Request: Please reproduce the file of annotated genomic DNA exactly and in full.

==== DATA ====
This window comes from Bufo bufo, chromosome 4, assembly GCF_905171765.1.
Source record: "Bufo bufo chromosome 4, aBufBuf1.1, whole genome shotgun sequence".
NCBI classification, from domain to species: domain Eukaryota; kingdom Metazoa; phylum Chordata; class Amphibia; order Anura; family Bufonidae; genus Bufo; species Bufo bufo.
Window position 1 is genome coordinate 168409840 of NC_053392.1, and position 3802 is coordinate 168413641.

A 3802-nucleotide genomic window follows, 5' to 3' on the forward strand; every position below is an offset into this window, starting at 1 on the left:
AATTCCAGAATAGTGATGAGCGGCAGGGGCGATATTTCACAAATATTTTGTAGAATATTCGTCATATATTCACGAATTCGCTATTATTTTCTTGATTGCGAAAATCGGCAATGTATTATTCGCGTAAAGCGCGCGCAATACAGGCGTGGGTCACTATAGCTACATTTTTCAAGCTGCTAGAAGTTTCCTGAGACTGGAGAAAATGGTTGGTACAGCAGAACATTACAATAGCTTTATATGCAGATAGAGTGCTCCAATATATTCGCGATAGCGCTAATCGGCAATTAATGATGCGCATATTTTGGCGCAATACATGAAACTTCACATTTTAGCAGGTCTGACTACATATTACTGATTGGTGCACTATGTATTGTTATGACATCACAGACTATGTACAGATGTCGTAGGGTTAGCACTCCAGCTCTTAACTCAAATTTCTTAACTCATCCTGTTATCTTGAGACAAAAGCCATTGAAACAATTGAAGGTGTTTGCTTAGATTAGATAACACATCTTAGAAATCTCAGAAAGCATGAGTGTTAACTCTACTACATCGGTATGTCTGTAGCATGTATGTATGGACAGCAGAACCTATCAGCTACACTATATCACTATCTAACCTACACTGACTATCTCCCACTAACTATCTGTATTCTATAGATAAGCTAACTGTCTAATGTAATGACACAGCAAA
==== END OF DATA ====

This window comes from Bufo bufo, chromosome 4, assembly GCF_905171765.1.
Source record: "Bufo bufo chromosome 4, aBufBuf1.1, whole genome shotgun sequence".
NCBI classification, from domain to species: domain Eukaryota; kingdom Metazoa; phylum Chordata; class Amphibia; order Anura; family Bufonidae; genus Bufo; species Bufo bufo.
Window position 1 is genome coordinate 168409840 of NC_053392.1, and position 3802 is coordinate 168413641.

A 3802-nucleotide genomic window follows, 5' to 3' on the forward strand; every position below is an offset into this window, starting at 1 on the left:
AATTCCAGAATAGTGATGAGCGGCAGGGGCGATATTTCACAAATATTTTGTAGAATATTCGTCATATATTCACGAATTCGCTATTATTTTCTTGATTGCGAAAATCGGCAATGTATTATTCGCGTAAAGCGCGCGCAATACAGGCGTGGGTCACTATAGCTACATTTTTCAAGCTGCTAGAAGTTTCCTGAGACTGGAGAAAATGGTTGGTACAGCAGAACATTACAATAGCTTTATATGCAGATAGAGTGCTCCAATATATTCGCGATAGCGCTAATCGGCAATTAATGATGCGCATATTTTGGCGCAATACATGAAACTTCACATTTTAGCAGGTCTGACTACATATTACTGATTGGTGCACTATGTATTGTTATGACATCACAGACTATGTACAGATGTCGTAGGGTTAGCACTCCAGCTCTTAACTCAAATTTCTTAACTCATCCTGTTATCTTGAGACAAAAGCCATTGAAACAATTGAAGGTGTTTGCTTAGATTAGATAACACATCTTAGAAATCTCAGAAAGCATGAGTGTTAACTCTACTACATCGGTATGTCTGTAGCATGTATGTATGGACAGCAGAACCTATCAGCTACACTATATCACTATCTAACCTACACTGACTATCTCCCACTAACTATCTGTATTCTATAGATAAGCTAACTGTCTAATGTAATGACACAGCAAA